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    European Journal of Philosophy

  • The Limits of Learning: Habermas' Social Theory and Religion

    Maeve Cooke
    28 Jul 2014 | 10:17 pm
    Abstract Habermas' view that contemporary philosophy and social theory can learn from religious traditions calls for closer consideration. He is correct to hold that religious traditions constitute a reservoir of potentially important meanings that can be critically appropriated without emptying them of their motivating and inspirational power. However, contrary to what he implies, his theory allows for learning from religion only to a very limited degree. This is due to two core elements of his conceptual framework, both of which are key features of his account of postmetaphysical thinking.
  • Kierkegaard's Phenomenology of Spirit

    Ulrika Carlsson
    7 Jul 2014 | 7:27 pm
    Abstract Kierkegaard's preoccupation with a separation between the ‘inner’ and the ‘outer’ runs through his work and is widely thought to belong to his rejection of Hegel's idealist monism. Focusing on The Concept of Irony and Either/Or, I argue that although Kierkegaard believes in various metaphysical distinctions between inside and outside (the inwardness of faith and the outwardness of ethics and language; the inwardness of emotion and the outwardness of behavior), he nonetheless understands the task of the philosopher as that of making outside and inside converge in a…
  • Darwall on Second-Personal Ethics

    Robert Stern
    16 Jun 2014 | 1:47 am
  • Heidegger the Metaphysician: Modes-of-Being and Grundbegriffe

    Howard D. Kelly
    13 Jun 2014 | 9:55 pm
    Abstract Modes-of-being (Seinsarten) figure centrally in Heidegger's masterwork Being and Time. Testimony to this is Heidegger's characterisation of two of his most celebrated enquiries—the Existential analytic and the Zeug analysis—as investigations into the respective modes-of-being of the entities concerned. Yet despite the importance of this concept, commentators disagree widely about what a mode-of-being is. In this paper, I systematically outline and defend a novel and exegetically grounded interpretation of this concept. Strongly opposed to Kantian readings, such as those advocated…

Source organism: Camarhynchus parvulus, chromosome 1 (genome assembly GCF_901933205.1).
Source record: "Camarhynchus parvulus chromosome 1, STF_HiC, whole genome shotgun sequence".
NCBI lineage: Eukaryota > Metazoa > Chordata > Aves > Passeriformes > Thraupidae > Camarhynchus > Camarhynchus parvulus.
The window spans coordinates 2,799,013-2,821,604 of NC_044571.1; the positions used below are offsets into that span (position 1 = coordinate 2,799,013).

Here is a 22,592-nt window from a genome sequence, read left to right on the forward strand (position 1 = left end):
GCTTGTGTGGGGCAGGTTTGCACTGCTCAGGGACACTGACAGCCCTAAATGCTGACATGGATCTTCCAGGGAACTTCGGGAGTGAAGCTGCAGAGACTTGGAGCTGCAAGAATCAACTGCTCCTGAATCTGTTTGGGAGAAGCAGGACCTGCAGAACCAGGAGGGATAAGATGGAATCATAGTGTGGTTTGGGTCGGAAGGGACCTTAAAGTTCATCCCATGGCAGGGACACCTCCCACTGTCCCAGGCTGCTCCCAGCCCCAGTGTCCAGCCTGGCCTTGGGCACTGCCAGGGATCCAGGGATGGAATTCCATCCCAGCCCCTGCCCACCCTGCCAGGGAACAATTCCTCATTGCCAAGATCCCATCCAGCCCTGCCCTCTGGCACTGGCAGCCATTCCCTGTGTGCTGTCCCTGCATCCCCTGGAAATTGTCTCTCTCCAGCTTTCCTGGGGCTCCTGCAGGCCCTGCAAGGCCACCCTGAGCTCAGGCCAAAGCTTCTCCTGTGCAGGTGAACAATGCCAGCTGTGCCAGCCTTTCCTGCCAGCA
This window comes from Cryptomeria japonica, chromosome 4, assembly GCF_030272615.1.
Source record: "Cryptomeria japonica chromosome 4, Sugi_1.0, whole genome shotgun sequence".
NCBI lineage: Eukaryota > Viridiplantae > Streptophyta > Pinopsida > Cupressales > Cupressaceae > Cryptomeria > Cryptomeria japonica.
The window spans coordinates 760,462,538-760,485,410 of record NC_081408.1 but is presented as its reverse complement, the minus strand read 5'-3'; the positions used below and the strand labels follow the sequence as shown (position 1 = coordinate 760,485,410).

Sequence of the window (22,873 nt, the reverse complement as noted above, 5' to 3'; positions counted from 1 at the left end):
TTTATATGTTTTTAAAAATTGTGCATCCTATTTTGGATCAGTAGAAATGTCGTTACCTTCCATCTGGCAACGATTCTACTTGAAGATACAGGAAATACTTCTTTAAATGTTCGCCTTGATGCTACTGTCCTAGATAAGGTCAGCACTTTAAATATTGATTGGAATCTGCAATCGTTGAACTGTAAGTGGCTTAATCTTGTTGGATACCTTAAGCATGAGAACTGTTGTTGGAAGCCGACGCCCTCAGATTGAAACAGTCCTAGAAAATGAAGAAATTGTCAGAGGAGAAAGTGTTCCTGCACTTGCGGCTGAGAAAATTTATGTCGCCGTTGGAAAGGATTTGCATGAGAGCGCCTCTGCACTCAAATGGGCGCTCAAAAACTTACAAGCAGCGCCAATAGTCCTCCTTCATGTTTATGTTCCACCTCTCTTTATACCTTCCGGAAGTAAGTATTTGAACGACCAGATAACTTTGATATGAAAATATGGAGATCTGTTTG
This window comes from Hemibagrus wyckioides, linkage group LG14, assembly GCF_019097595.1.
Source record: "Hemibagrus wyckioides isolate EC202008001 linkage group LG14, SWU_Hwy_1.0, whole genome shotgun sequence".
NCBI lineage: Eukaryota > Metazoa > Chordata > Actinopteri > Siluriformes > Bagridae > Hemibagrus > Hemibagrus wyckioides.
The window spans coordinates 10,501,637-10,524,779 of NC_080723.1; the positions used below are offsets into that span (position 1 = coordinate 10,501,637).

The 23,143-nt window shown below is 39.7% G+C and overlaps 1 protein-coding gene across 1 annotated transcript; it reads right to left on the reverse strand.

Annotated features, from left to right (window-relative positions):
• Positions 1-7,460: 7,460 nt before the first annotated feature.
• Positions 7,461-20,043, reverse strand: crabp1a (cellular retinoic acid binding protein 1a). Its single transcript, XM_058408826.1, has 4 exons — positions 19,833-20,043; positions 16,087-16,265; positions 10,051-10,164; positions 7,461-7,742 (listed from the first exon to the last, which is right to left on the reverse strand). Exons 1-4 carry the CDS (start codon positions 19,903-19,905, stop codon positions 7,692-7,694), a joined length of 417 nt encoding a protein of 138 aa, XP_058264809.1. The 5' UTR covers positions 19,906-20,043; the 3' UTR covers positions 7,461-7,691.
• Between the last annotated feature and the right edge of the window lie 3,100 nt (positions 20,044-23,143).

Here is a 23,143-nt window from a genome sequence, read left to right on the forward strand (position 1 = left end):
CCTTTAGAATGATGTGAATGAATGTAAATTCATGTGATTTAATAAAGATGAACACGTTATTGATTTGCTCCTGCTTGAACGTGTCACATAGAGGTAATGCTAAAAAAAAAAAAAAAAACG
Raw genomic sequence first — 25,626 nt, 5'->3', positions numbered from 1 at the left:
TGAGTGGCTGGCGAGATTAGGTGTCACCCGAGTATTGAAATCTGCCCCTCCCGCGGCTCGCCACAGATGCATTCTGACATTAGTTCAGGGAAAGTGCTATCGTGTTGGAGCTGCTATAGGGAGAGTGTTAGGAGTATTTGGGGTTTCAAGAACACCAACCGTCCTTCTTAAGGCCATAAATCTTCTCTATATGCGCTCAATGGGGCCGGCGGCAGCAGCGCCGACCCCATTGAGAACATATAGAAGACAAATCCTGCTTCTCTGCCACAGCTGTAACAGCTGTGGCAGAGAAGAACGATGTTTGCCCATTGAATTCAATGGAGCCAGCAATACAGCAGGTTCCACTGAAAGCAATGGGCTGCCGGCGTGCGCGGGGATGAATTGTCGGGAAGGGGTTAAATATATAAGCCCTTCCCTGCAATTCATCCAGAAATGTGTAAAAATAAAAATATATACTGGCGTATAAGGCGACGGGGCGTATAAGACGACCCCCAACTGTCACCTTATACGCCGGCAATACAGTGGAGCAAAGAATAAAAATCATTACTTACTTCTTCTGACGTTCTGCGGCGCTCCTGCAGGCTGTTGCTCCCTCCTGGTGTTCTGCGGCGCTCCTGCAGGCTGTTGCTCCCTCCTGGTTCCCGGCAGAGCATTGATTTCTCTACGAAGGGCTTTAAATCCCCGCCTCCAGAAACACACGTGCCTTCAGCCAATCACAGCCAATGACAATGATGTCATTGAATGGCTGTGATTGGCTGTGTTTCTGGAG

• Whistling in 1929: Ramsey and Wittgenstein on the Infinite

    S. J. Methven
    5 May 2014 | 6:32 pm
    Abstract Cora Diamond has recently criticised as mere legend the interpretation of a quip of Ramsey's, contained in the epigraph below, which takes him to be objecting to or rejecting Wittgenstein's Tractarian distinction between saying and showing. Whilst I agree with Diamond's discussion of the legend, I argue that her interpretation of the quip has little evidential support, and runs foul of a criticism sometimes made against intuitionism. Rather than seeing Ramsey as making a claim about the nature of propositions, as Diamond does, we should understand him as making a claim about the…
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    Feminist Philosophers

  • CFP: Journal of the APA

    Jender
    19 Aug 2014 | 10:49 am
    Sally Haslanger writes: The Journal of the APA will be launching this coming spring. It is crucial to the success of the journal that it represent research done by the many different intellectual constituencies of the APA. The editorial board is highly sensitive to this fact. Those working in philosophy of race/ethnicity, gender, sexuality, disability, class, those doing Continental philosophy, history of philosophy, those doing innovative philosophy outside the mainstream, PLEASE submit your work, and sooner rather than later. The APA is changing and it will change for the better only if we…
  • Women’s representation in ethics

    jennysaul
    19 Aug 2014 | 5:32 am
    People frequently suggest, at least in conversation, that there are more women in ethics than in other fields; and even that the relatively dearth of women in other fields may be explained by their large numbers in ethics. We still don’t know whether either of these things are true.  But thanks to Kate Norlock’s excellent work with splendid Trent University student Cole Murdoch, we do know a bit more about how well represented women are in two leading ethics journals.
  • Philosop-her on the Philosophers’ Annual

    magicalersatz
    18 Aug 2014 | 2:12 pm
    Philosop-her has a great post up about trends in the Philosophers’ Annual: Despite the fact that the Philosophers Annual (PA) is doing better on the political philosophy front, I have a few worries that were prompted by discussions on Facebook (thanks to J.D. and E.B. and others for bringing my attention to these issues). It seems that the PA has recognized papers in philosophy of race only twice since the year 2000: from the literature of 2001, Robert Bernasconi, “Who Invented the Concept of Race?”; and from the literature of 2000, Sally Haslanger, “Gender and Race: (What) Are…
  • Study Raises Questions About Why Women Are Less Likely than Men to Earn Tenure Research